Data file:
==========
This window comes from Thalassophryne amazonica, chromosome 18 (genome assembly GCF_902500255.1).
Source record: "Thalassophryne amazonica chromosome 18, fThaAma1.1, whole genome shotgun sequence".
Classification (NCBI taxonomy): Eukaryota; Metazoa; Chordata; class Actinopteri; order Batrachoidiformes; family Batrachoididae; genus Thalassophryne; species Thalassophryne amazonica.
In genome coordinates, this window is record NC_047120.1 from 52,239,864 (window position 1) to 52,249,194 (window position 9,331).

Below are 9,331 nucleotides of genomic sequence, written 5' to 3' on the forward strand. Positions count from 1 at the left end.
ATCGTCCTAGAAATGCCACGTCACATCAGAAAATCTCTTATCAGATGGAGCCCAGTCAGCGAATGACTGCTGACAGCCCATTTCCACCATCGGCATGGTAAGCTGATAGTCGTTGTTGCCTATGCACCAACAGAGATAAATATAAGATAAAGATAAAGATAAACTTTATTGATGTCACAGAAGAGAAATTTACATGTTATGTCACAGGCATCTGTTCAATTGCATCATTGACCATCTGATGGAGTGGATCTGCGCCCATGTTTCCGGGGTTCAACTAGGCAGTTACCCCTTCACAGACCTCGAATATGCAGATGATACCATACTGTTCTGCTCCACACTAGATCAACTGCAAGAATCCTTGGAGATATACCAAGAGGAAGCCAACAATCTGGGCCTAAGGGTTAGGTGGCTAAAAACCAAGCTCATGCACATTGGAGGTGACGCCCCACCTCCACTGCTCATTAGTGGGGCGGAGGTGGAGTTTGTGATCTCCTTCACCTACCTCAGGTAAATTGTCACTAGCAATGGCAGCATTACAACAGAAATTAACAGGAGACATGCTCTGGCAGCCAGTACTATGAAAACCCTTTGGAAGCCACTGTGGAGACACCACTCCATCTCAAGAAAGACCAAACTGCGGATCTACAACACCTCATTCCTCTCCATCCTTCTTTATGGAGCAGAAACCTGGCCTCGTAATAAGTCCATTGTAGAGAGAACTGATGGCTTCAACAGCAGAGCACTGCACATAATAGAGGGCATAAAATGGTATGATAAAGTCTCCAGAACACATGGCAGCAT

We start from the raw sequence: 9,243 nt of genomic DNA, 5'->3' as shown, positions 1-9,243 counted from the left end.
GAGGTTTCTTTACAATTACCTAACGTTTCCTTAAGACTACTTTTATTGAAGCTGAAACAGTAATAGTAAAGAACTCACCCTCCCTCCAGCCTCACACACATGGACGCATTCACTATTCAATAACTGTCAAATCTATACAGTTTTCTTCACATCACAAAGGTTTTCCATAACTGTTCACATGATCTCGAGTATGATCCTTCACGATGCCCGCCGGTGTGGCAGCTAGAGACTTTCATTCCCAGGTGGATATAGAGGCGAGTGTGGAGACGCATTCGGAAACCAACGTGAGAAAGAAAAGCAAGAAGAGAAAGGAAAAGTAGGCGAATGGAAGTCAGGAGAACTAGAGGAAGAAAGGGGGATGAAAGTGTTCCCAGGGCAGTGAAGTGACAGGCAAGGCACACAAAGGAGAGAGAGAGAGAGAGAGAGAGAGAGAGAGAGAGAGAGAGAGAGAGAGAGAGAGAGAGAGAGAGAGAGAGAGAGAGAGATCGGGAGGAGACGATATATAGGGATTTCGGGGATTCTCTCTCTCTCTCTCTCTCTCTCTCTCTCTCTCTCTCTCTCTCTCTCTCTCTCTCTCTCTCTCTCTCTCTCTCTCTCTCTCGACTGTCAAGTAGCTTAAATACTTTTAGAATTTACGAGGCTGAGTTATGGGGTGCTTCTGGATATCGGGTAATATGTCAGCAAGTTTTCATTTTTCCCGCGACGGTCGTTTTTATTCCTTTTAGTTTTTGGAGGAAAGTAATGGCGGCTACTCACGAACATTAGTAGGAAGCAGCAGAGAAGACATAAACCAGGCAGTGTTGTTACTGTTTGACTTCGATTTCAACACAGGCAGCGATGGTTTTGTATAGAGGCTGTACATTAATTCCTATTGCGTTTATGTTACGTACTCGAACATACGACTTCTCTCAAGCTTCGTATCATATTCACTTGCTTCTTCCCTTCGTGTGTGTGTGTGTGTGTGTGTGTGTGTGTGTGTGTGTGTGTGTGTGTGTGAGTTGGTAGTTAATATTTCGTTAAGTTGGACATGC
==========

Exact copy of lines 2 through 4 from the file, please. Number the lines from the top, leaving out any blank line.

Source record: "Thalassophryne amazonica chromosome 18, fThaAma1.1, whole genome shotgun sequence".
Classification (NCBI taxonomy): Eukaryota; Metazoa; Chordata; class Actinopteri; order Batrachoidiformes; family Batrachoididae; genus Thalassophryne; species Thalassophryne amazonica.
In genome coordinates, this window is record NC_047120.1 from 52,239,864 (window position 1) to 52,249,194 (window position 9,331).